5. Look for Patterns: Every individual question is important, and so are the patterns — try to group questions into categories and prioritize them for future exploration. At the end of our session, we had teams group their stickies into key themes, and each team shared their themes and questions. The questions they generated formed the foundation of our events, magazine articles, posts, and conversations on workplace innovation for years following the 2018 Summit.

Business Design Questions

I recently spoke to industrial design students at my alma mater, Rochester Institute of Technology. It was a professional practice course, so we discussed careers and opportunities for designers. One of the students asked a fantastic question: “What questions would you ask if you were starting a campground business?” Gosh, I loved that question. He didn’t ask, “How would you start a campground business?” He asked what questions I would ask. I’ve never started a campground business, so I’m not sure I could say how I would do it, but I do have questions.

Let’s use his request as an example for question storming. I set a timer for 20 minutes and wrote out 60 questions relating to his key question: What questions would you ask if you were starting a campground business? Here are the first 20:

  1. Who can I start this with?
  2. Where should/can the campground be?
  3. Can I work at a campground for six months while starting this?
  4. What will I say to people when they tell me I’m crazy to do this?
  5. Who are my biggest supporters/champions who can rally me when times get hard?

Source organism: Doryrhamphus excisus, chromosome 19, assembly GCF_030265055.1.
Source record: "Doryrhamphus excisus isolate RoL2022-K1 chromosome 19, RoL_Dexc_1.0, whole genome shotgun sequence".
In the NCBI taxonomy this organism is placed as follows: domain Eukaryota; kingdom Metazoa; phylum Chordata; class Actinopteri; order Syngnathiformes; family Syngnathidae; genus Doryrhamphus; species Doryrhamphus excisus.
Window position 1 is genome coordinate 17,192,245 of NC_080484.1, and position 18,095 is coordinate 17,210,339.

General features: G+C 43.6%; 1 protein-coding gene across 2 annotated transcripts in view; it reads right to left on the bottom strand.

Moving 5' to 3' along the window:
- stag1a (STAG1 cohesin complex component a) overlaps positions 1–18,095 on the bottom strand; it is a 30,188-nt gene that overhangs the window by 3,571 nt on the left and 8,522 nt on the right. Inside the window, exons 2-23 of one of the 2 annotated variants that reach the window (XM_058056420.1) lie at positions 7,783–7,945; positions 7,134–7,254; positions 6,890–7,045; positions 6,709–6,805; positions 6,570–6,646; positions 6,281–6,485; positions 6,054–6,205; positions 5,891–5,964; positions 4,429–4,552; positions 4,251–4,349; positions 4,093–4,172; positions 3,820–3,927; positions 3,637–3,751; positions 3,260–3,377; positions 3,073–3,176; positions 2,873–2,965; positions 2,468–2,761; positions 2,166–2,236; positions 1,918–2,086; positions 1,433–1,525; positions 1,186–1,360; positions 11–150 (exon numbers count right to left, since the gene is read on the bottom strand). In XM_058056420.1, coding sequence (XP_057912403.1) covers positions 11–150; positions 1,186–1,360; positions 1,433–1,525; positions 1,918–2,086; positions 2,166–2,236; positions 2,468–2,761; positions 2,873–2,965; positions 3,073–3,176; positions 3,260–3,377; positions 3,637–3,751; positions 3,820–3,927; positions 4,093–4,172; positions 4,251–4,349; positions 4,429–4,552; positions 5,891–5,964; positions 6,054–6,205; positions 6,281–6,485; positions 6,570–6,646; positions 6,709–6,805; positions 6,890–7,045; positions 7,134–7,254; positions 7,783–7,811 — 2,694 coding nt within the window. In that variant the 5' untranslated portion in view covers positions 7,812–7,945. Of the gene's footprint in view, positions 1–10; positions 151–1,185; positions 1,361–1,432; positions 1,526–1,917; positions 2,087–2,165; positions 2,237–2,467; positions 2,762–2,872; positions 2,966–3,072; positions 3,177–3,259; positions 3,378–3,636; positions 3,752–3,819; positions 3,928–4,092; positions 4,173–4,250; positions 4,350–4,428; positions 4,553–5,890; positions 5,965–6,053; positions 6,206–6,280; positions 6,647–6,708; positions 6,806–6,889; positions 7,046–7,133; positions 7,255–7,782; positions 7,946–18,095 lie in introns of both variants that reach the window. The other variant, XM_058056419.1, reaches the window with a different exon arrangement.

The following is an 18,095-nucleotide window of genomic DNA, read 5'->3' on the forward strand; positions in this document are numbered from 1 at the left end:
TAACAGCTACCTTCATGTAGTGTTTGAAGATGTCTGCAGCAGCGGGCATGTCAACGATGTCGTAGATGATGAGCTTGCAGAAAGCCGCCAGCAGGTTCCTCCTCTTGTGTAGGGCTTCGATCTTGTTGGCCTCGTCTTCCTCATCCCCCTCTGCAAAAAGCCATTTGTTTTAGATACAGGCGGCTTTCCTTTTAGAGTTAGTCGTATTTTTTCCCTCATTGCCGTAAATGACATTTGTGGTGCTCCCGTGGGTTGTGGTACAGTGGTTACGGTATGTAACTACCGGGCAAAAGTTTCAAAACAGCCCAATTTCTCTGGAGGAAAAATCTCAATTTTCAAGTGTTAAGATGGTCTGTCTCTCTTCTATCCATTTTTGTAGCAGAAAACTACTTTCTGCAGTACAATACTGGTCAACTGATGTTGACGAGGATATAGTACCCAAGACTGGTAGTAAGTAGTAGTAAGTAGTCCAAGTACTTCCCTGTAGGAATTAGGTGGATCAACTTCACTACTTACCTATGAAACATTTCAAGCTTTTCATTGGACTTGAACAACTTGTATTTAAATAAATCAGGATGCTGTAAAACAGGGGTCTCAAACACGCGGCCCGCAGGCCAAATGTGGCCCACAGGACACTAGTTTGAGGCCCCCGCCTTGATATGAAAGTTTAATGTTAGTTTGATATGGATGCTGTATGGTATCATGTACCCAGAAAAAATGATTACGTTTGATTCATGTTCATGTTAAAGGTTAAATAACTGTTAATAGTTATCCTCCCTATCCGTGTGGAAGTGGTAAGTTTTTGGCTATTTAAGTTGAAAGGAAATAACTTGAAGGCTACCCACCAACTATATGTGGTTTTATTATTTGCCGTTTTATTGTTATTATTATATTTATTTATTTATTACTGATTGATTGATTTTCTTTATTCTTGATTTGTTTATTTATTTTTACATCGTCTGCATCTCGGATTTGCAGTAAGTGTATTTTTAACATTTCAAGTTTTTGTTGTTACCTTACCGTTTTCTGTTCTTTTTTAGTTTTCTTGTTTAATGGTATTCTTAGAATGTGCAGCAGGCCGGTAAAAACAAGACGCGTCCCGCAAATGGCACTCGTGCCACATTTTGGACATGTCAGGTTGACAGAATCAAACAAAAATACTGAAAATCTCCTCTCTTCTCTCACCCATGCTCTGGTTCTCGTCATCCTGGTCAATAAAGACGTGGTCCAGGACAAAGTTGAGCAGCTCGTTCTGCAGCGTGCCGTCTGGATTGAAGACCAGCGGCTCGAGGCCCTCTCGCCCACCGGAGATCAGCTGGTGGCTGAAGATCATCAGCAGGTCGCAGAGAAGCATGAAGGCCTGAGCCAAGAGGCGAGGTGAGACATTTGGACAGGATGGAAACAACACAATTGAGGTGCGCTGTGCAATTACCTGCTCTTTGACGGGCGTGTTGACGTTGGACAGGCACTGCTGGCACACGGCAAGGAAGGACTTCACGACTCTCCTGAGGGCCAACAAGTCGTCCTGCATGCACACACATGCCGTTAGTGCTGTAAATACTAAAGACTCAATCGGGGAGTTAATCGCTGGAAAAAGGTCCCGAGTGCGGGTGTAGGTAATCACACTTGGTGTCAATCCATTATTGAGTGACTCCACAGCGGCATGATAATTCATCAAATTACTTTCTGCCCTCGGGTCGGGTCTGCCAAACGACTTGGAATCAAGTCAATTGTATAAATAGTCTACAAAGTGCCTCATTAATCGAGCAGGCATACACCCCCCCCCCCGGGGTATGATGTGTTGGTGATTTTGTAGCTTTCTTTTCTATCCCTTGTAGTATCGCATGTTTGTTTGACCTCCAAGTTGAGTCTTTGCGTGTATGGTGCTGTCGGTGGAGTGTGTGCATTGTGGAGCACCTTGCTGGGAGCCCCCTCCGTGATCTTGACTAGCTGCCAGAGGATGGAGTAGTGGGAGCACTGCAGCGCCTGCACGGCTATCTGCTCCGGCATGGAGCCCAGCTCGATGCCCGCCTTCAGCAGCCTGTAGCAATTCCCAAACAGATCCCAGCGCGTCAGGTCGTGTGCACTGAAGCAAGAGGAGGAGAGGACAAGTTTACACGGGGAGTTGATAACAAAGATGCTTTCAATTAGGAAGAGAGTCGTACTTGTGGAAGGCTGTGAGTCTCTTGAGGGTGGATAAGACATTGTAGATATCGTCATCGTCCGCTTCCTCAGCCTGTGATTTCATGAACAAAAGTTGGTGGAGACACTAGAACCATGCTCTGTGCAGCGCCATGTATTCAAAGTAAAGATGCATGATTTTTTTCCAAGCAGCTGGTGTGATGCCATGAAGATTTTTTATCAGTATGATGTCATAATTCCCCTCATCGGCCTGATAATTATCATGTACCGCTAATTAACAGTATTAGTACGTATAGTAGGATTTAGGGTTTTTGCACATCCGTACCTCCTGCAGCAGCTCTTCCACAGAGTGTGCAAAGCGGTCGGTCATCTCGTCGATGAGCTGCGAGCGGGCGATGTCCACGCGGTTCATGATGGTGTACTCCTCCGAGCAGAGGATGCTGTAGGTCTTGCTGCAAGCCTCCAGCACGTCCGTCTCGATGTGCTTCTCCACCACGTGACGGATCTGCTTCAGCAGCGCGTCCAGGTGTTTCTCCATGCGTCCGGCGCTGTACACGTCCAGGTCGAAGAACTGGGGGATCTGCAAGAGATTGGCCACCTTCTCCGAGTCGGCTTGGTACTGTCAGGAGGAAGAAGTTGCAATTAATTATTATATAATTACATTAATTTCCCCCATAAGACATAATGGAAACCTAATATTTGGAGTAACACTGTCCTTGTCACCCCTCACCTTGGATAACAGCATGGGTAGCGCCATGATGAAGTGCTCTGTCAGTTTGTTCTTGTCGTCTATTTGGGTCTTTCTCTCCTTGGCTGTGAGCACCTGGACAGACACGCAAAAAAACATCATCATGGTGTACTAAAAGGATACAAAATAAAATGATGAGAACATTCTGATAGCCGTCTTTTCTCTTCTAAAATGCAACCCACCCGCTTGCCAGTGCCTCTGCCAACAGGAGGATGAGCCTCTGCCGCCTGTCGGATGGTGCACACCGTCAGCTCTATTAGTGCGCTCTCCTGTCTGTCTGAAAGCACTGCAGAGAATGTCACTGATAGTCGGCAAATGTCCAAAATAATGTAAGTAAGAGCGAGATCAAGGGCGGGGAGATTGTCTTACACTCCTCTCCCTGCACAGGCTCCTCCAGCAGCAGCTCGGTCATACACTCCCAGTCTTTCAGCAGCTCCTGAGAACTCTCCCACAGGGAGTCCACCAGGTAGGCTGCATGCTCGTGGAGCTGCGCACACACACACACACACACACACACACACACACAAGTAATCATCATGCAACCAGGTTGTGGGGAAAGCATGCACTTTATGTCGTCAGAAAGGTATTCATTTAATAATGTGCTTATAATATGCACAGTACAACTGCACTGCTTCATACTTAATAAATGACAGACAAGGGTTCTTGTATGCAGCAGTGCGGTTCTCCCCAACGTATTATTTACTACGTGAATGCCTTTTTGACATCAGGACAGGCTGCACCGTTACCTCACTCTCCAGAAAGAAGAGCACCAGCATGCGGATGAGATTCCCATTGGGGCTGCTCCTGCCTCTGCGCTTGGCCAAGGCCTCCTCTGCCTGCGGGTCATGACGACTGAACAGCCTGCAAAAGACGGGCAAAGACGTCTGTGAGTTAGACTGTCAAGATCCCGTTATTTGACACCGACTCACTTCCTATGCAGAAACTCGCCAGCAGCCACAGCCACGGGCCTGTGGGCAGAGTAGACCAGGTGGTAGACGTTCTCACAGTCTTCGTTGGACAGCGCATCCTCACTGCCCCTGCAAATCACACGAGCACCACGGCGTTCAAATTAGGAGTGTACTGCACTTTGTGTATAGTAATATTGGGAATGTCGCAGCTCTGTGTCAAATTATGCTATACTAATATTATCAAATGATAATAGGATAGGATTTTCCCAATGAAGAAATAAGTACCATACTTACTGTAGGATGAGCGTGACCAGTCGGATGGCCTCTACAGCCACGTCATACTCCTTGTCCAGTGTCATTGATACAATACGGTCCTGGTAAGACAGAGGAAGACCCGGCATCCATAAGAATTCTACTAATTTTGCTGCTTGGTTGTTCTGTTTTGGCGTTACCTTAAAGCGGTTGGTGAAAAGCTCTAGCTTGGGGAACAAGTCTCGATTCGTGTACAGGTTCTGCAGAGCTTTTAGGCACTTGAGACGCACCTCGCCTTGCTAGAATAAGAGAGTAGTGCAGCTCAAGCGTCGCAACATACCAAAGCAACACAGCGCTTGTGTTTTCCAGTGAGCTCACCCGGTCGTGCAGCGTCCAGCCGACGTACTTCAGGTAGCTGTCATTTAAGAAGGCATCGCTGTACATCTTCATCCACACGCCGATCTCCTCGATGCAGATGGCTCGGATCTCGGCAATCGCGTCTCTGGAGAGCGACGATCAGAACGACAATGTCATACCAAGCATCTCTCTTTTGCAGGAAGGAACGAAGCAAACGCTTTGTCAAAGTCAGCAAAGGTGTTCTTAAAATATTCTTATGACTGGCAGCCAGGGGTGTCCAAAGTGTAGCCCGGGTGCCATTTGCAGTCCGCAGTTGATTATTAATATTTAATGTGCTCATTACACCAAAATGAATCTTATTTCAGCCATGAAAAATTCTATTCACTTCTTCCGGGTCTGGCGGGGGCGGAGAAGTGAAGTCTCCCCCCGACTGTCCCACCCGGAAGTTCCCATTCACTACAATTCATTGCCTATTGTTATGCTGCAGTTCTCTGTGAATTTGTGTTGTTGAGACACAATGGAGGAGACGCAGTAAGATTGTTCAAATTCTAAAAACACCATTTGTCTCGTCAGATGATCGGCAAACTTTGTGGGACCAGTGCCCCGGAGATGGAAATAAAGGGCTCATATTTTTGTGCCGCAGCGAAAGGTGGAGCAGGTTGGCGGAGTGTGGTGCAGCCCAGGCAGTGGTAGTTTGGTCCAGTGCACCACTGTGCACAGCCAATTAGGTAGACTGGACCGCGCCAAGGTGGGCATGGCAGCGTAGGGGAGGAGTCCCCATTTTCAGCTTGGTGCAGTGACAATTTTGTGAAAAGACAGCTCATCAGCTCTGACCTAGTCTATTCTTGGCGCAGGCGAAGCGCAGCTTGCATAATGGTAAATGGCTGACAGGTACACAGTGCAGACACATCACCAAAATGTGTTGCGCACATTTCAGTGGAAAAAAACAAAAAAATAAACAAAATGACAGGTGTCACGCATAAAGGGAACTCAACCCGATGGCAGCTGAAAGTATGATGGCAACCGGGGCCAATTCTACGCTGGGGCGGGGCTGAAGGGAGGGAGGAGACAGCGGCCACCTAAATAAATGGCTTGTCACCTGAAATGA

6. Who can I pull together to build a trusted advisory group around this idea and regularly ask for advice?
  7. How can I build a community around this idea?
  8. What should we call it?
  9. How can I test this idea before going all in?
  10. What other campgrounds or hospitality companies inspire me?
  11. What value am I creating for people?
  12. What does pricing look like?
  13. Are there any ways I can generate annual recurring revenue?
  14. Who is my ideal customer?
  15. How will I reach my ideal customer?
  16. Could I pre-sell stays at the campground to generate startup capital?
  17. What does the ownership structure of this business look like?
  18. What property/equipment must I invest in to get started?
  19. What’s the ideal experience I want to generate for customers?
  20. What are the insurance and liability requirements for a business like this?

I did this all in Figjam (digital whiteboard) — you can see all the questions here, along with a template for Question Storming and how I grouped the questions and prioritized the themes for next steps. It’s one of my favorite tools for quickly going from nothing to something.

The Socratic Method

Curiosity has evolutionary roots. Throughout human history, our survival and adaptation often depended on our ability to explore and understand our environment. Being curious about new resources, potential threats, and opportunities for cooperation or innovation would have conferred an advantage. The brain’s reward system also plays a critical role in curiosity. When we encounter something new or interesting, our brain releases dopamine, a neurotransmitter associated with pleasure and reward. Our brain chemistry reinforces curiosity and motivates us to seek more information or experiences.